The Illinois Public Interest Group says too much taxpayer money is being sent to crops that end up as junk food and not enough is being spent on subsidies for healthier crops. Charlie Wojciechowski reports.
An Illinois consumer group and some farmers are asking that a bigger slice of the subsidy pie to go to smaller farms instead of larger agribusiness firms.
In a report released Thursday entitled "Apples to Twinkies," The United States Public Interest Group (PIRG), says farm subsidies are unfairly balanced.
"While they'd originated as rescue programs to help small, family-owned farmers keep their doors open, they've been reshaped into subsidies that primarily benefit the country's largest farming operations," PIRG's authors wrote in the report.
Since 1995, $172 billion has gone to commodity crops -- which the report defines as corn, wheat, cotton, and soybeans -- the report says, citing the Farm Subsidy Database,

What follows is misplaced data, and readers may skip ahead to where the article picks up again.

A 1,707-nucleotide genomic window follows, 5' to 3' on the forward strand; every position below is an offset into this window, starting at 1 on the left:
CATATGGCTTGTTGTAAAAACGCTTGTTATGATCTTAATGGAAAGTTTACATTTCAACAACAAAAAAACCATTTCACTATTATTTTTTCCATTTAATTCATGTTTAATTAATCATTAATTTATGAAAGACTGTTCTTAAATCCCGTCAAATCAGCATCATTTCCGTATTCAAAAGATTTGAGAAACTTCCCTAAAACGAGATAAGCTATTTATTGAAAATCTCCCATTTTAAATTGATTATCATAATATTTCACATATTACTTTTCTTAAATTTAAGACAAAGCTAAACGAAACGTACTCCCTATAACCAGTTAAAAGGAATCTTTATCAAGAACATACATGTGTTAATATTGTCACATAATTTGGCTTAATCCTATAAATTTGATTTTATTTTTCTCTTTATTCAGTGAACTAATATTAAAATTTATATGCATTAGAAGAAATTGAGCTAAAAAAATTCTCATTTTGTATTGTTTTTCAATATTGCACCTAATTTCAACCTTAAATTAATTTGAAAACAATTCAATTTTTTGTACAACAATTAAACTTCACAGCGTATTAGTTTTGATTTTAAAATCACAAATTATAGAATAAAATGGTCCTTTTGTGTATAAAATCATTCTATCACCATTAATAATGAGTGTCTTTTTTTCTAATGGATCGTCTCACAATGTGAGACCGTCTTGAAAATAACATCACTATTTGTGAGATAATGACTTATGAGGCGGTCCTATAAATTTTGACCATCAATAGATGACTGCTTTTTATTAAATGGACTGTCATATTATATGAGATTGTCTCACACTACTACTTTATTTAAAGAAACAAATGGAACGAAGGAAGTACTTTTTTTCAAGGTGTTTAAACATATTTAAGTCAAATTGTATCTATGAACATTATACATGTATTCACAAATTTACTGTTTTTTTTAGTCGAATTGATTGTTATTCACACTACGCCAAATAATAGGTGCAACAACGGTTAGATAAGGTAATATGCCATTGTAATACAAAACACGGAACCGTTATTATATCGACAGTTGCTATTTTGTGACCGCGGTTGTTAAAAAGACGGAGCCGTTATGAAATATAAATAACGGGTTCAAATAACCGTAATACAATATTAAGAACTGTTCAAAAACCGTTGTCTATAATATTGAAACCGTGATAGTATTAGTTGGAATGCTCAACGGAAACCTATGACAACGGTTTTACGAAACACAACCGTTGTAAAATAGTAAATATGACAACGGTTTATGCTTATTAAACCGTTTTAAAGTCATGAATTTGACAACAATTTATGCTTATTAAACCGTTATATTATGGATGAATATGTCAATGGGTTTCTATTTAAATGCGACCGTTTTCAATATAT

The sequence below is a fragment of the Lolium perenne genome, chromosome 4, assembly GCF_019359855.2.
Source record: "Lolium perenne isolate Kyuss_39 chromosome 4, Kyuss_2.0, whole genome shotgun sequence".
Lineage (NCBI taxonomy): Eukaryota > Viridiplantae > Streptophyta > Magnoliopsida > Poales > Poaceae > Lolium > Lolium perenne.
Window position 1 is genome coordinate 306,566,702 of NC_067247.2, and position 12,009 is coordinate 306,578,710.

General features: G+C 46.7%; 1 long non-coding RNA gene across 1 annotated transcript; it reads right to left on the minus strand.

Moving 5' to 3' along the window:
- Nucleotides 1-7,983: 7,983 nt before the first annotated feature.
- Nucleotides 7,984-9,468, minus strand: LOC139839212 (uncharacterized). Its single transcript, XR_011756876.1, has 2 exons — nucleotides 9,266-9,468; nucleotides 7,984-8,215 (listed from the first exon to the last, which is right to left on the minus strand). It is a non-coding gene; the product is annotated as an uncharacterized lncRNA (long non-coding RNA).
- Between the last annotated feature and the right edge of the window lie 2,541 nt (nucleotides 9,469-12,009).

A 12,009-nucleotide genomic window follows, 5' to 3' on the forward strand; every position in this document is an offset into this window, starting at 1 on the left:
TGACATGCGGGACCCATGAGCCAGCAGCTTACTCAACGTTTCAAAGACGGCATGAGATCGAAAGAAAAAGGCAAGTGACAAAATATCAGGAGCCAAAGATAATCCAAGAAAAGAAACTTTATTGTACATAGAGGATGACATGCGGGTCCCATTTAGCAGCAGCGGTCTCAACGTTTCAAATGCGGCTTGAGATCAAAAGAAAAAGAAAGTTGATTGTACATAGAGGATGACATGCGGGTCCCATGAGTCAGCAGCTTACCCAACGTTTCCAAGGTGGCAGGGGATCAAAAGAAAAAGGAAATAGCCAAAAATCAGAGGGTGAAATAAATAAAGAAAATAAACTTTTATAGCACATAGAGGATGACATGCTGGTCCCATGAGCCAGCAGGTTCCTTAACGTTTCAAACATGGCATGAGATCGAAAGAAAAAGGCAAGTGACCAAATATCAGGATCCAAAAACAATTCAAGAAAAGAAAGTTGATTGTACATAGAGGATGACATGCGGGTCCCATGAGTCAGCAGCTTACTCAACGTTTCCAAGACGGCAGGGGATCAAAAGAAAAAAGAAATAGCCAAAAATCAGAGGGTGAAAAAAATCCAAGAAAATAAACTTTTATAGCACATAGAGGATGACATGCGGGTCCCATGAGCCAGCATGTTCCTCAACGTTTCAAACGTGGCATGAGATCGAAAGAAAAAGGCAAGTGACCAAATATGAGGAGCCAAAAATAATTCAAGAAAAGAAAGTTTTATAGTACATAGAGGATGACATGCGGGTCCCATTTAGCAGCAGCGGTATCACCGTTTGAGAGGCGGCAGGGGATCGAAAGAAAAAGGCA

By comparison, subsidies for apples have amounted to $637 million, PIRG said. The report said apples are "one of the only fresh fruits or vegetables receiving significant federal subsidies."
Farmers like Kenny Stover, who grows berries in Michigan, hopes the passage comes sooner rather than later.
"What we're struggling with right now is with all the disaster that happened in April, with all the freeze, the government's wanting to step in and help," he said. "But where the money's gonna go is just wind up into the bigger farmers."
And those bigger farmers, PIRG argues, are growing those commodity crops to make too much unhealthy food.
"These additives are empty calories, and they're getting massive taxpayer support," said Hailey Whitt, field director of Illinois PIRG.
Some also contend the subsidies encourage people to make unhealthy choices in their diets.
"It's too bad because, when you think about it, eating healthier should be rewarded, I would think." said Clay Powell of Krug Farms. "And unfortunately, it doesn't work out that way."
The National Corn Growers Association has said it supports the Farm Bill in its current form.
"It's important for farmers, not just corn growers, to have a good safety net," said association spokesman Ken Colombini, "Especially in times of drought like this."